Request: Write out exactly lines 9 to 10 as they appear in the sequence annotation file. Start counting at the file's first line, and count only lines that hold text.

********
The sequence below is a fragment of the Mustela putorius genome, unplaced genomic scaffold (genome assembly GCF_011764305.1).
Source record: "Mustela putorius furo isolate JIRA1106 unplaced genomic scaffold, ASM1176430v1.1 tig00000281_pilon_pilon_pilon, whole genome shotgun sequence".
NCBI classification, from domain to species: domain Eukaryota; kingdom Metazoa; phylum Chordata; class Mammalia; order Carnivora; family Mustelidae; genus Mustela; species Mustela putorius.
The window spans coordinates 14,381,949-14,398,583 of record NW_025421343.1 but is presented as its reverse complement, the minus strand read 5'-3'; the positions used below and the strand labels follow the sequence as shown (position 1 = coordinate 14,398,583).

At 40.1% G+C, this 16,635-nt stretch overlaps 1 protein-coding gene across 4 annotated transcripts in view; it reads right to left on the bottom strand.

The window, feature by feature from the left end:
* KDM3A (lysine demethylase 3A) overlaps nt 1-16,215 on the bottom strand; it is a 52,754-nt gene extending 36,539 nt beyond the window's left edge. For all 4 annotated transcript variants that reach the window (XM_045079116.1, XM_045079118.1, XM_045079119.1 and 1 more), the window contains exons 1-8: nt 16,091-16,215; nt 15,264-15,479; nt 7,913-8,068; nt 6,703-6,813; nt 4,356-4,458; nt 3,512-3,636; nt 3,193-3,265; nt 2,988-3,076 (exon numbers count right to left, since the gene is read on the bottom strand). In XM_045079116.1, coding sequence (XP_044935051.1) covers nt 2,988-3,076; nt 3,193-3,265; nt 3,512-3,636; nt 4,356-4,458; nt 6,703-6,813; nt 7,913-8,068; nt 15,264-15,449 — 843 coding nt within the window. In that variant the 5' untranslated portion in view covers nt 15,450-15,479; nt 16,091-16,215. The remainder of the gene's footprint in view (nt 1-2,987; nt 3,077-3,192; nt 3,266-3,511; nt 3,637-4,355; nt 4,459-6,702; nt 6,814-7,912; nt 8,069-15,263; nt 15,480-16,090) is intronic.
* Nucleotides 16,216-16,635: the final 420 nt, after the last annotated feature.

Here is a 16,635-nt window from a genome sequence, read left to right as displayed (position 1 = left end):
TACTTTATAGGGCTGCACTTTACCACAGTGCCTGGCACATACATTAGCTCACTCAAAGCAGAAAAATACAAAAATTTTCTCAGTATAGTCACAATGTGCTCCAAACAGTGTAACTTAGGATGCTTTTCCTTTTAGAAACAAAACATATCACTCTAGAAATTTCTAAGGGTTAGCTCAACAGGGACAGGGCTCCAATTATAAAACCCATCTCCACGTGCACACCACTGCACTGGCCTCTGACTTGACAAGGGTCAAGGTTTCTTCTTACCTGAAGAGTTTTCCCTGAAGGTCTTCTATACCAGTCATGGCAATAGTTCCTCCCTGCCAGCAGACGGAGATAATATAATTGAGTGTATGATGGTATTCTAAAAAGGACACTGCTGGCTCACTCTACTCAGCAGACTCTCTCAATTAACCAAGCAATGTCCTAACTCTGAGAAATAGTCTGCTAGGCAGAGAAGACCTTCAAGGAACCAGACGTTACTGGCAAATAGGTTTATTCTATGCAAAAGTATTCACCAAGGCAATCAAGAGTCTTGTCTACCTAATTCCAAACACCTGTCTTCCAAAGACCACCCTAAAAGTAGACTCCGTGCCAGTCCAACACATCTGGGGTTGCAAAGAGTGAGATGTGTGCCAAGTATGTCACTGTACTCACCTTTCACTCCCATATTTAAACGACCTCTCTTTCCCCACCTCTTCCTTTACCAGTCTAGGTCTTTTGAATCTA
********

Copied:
Here is a 16,635-nt window from a genome sequence, read left to right as displayed (position 1 = left end):
TACTTTATAGGGCTGCACTTTACCACAGTGCCTGGCACATACATTAGCTCACTCAAAGCAGAAAAATACAAAAATTTTCTCAGTATAGTCACAATGTGCTCCAAACAGTGTAACTTAGGATGCTTTTCCTTTTAGAAACAAAACATATCACTCTAGAAATTTCTAAGGGTTAGCTCAACAGGGACAGGGCTCCAATTATAAAACCCATCTCCACGTGCACACCACTGCACTGGCCTCTGACTTGACAAGGGTCAAGGTTTCTTCTTACCTGAAGAGTTTTCCCTGAAGGTCTTCTATACCAGTCATGGCAATAGTTCCTCCCTGCCAGCAGACGGAGATAATATAATTGAGTGTATGATGGTATTCTAAAAAGGACACTGCTGGCTCACTCTACTCAGCAGACTCTCTCAATTAACCAAGCAATGTCCTAACTCTGAGAAATAGTCTGCTAGGCAGAGAAGACCTTCAAGGAACCAGACGTTACTGGCAAATAGGTTTATTCTATGCAAAAGTATTCACCAAGGCAATCAAGAGTCTTGTCTACCTAATTCCAAACACCTGTCTTCCAAAGACCACCCTAAAAGTAGACTCCGTGCCAGTCCAACACATCTGGGGTTGCAAAGAGTGAGATGTGTGCCAAGTATGTCACTGTACTCACCTTTCACTCCCATATTTAAACGACCTCTCTTTCCCCACCTCTTCCTTTACCAGTCTAGGTCTTTTGAATCTA